would be set for life. Perhaps only the young soldiers who
                    robbed and murdered 42-year-old Swedish cameraman
Ulf Stromberg in his Taloqan guest house are legally
                    responsible for widowing his wife, but surely the
irresponsible behavior of well-funded TV personnel share the blame.

                    More telling was the ignorance of Afghan war
correspondents about basic facts concerning the war and its Central
                    Asian theater. Of the dozens of journalists I met in
Afghanistan, all were well-versed in the ins and outs of warfare in
                    general, and many were unbelievably brave. But none
had been in-country before, or even visited Central Asia. My
                    mention of Bishkek drew blank stares from a news
crew at the front. "You know, the capital of Kyrgyzstan," I tried.
                    "It's north of here." Nothing. References to other
important Central Asian cities-Ashkhabat, Astana, Kashgar-rang no
                    bells for them.

                    On another occasion I was interviewing Taliban POWs
along with a reporter for a U.S. newspaper chain. "I can't
                    believe that that guy came all the way from Chechnya
," he commented, scribbling away as he gestured towards a
                    square-faced inmate. "He didn't," I said. "He's
Uyghur-a Muslim from western China."

                    "What the hell would a Chinese person be doing
here?" he asked.

                    "Uyghurs are a horribly oppressed minority," I
explained. "They want to break away Xinjiang province from China and
                    form an independent Republic of East Turkestan. The
Taliban supported and trained them. There are lots of those
                    guys here." The writer didn't know that Afghanistan
bordered China, didn't understand the international nature of the
                    Taliban's appeal to jihad and thus misled millions
of Americans with his ill-informed screeds. Even worse, he knew
                    that he couldn't trust his instincts. Though he
never personally witnessed an unveiled woman, for instance, he
                    unquestioningly passed along the Northern Alliance
line that burqas were no longer required. "Maybe it's different in
                    other provinces," he said.

                    It's not that I was any smarter than my fellow
journalists. But I'd done my homework. I'd been to that part of the
world
                    five times before, and in the process I'd picked up
a lot of useful information: how to tell an Uzbek from a Tajik, why
                    Herat is the coolest city in Afghanistan and how
much it costs to hitch a ride. I knew my way around, I knew how to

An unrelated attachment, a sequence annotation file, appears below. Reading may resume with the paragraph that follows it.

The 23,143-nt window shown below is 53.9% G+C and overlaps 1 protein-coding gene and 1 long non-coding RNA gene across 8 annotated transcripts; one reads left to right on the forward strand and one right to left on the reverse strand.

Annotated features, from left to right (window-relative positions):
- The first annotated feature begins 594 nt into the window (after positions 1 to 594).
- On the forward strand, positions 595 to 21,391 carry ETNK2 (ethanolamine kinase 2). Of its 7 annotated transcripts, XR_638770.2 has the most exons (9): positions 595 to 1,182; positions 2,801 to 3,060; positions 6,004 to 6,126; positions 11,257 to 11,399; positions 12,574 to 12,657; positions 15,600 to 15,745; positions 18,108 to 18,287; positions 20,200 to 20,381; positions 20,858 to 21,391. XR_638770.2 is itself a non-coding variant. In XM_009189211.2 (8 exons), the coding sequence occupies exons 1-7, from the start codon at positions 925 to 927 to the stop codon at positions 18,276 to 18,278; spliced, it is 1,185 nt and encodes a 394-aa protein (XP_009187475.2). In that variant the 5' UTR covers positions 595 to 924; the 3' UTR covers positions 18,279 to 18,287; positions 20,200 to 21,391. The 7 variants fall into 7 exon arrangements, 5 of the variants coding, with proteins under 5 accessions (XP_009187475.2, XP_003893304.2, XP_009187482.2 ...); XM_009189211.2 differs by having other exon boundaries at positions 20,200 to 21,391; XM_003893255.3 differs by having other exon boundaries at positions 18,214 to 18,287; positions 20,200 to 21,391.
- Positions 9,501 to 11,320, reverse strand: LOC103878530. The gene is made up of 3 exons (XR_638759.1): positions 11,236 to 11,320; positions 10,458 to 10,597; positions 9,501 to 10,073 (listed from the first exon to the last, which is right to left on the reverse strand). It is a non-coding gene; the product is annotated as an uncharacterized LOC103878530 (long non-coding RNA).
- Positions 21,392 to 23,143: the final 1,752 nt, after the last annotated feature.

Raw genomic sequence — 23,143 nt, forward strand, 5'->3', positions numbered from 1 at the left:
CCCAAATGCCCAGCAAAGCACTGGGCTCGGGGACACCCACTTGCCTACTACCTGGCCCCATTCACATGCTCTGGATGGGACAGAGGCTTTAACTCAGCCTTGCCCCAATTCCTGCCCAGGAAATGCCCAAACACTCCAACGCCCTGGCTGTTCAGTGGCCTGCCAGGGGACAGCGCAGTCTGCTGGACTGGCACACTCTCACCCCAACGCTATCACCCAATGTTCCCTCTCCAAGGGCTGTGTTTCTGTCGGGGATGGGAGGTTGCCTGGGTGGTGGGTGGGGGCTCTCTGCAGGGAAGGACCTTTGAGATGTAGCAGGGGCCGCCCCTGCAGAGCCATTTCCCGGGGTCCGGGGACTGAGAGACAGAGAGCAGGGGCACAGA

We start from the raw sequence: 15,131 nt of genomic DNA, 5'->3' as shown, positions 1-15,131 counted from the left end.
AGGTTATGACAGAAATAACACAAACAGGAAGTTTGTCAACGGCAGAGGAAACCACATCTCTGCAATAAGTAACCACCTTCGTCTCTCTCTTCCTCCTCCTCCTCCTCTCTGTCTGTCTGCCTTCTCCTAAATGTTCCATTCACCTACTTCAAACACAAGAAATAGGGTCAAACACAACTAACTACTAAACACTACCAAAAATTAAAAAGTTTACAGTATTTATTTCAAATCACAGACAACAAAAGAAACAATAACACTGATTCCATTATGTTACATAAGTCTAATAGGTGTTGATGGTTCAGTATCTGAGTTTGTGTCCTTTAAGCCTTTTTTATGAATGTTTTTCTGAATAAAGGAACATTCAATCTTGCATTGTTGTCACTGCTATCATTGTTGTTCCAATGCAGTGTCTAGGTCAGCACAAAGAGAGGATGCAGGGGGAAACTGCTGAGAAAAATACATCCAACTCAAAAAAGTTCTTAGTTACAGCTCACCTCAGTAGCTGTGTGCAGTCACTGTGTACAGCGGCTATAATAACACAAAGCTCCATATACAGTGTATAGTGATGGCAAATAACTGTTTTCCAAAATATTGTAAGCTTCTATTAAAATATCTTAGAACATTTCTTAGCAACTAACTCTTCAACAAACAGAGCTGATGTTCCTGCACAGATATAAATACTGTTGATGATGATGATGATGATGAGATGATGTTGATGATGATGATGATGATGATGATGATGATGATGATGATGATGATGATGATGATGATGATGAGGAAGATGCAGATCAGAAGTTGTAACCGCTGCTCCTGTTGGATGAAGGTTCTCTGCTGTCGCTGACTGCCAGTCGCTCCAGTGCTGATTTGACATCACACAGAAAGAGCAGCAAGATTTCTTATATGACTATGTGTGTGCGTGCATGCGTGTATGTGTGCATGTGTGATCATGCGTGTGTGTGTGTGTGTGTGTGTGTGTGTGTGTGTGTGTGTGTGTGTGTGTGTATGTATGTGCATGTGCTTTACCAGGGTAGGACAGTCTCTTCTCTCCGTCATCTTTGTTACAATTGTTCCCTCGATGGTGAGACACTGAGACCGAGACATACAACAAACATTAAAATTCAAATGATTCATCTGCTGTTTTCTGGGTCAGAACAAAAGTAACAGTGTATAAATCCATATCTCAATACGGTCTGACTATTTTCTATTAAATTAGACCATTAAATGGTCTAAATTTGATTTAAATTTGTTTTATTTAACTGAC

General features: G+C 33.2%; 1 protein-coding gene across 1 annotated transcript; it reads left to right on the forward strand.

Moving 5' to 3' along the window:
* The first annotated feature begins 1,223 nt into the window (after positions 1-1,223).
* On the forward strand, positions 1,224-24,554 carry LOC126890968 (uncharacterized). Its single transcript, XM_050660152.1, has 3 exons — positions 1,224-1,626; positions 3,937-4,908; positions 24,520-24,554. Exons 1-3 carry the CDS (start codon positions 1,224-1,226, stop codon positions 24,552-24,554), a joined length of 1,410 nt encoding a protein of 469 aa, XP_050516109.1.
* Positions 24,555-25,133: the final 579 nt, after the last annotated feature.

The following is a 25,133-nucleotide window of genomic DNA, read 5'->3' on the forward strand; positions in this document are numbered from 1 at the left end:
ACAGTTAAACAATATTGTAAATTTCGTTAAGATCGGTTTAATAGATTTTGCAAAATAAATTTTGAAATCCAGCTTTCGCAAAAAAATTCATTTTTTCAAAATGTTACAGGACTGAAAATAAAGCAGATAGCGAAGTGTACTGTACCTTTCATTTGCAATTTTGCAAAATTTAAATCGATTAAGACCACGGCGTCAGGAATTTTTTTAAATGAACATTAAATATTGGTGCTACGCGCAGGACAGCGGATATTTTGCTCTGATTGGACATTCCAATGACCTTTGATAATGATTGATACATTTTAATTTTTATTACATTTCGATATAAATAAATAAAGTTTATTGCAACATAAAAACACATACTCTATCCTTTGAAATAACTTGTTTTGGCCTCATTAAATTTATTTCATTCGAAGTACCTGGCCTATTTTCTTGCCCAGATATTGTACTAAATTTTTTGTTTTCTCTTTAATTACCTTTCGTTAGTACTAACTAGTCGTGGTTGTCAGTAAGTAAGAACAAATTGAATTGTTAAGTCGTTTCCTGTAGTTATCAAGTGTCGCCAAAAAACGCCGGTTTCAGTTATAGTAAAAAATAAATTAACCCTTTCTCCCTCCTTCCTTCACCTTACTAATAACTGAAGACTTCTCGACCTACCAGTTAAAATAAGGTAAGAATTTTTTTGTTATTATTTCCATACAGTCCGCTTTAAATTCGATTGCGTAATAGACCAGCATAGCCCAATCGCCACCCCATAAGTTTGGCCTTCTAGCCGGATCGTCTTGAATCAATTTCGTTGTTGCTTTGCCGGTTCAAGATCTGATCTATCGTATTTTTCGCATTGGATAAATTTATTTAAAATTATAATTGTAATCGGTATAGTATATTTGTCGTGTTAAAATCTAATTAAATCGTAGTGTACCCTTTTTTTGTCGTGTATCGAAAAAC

deal with the locals and I was able to present my
dispatches with a basic understanding of historical, political,
                    cultural and religious contexts. My peers from the
networks and the big papers, on the other hand, were used to
                    flying around the world from one trouble spot to the
next-and it showed in their inch-deep reports.

                    "Aren't you going to the press conference?" was a
question that greeted me whenever I chose to skip General
                    Mohammed Daoud's morning propaganda briefing. What's
the point of standing around, waiting to be lied to? More
                    often than not, the most reliable information could
be discovered by talking to newly-arrived refugees in the local
                    bazaar. Instead the other journalists squandered day
after day-they'd attend the damned briefings, bitch about them
                    afterwards, but go ahead and report Daoud's lies.
Most had to know it was Grade-A BS, but they had to file
                    something, and detailed dissembling was better than
nothing.

                    I would have done the same thing if I'd been
assigned to cover a place I knew nothing about.

                    A century ago the press employed salaried bureau
chiefs to sit around places like Kabul and La Paz in the
                    expectation that something newsworthy might someday
go down. It was expensive, but it worked; reports filed by
                    long-term residents were smarter and truer than
today's journalism-by-press-release. Decades of budget cuts by the
                    corporate-chain media outlets have eliminated such
"luxuries," but in fact posting overseas correspondents might well
                    provide substantial savings. For example, someone
who'd been living in Afghanistan would know not to pay $800 for a
                    four-bit ride.

                    Ted Rall's new book, a graphic travelogue about his
recent coverage of the Afghan war titled "To Afghanistan and
                    Back," is out now. Ordering and review-copy
information are available at nbmpub.com.
                                                             ###
                                                  Common Dreams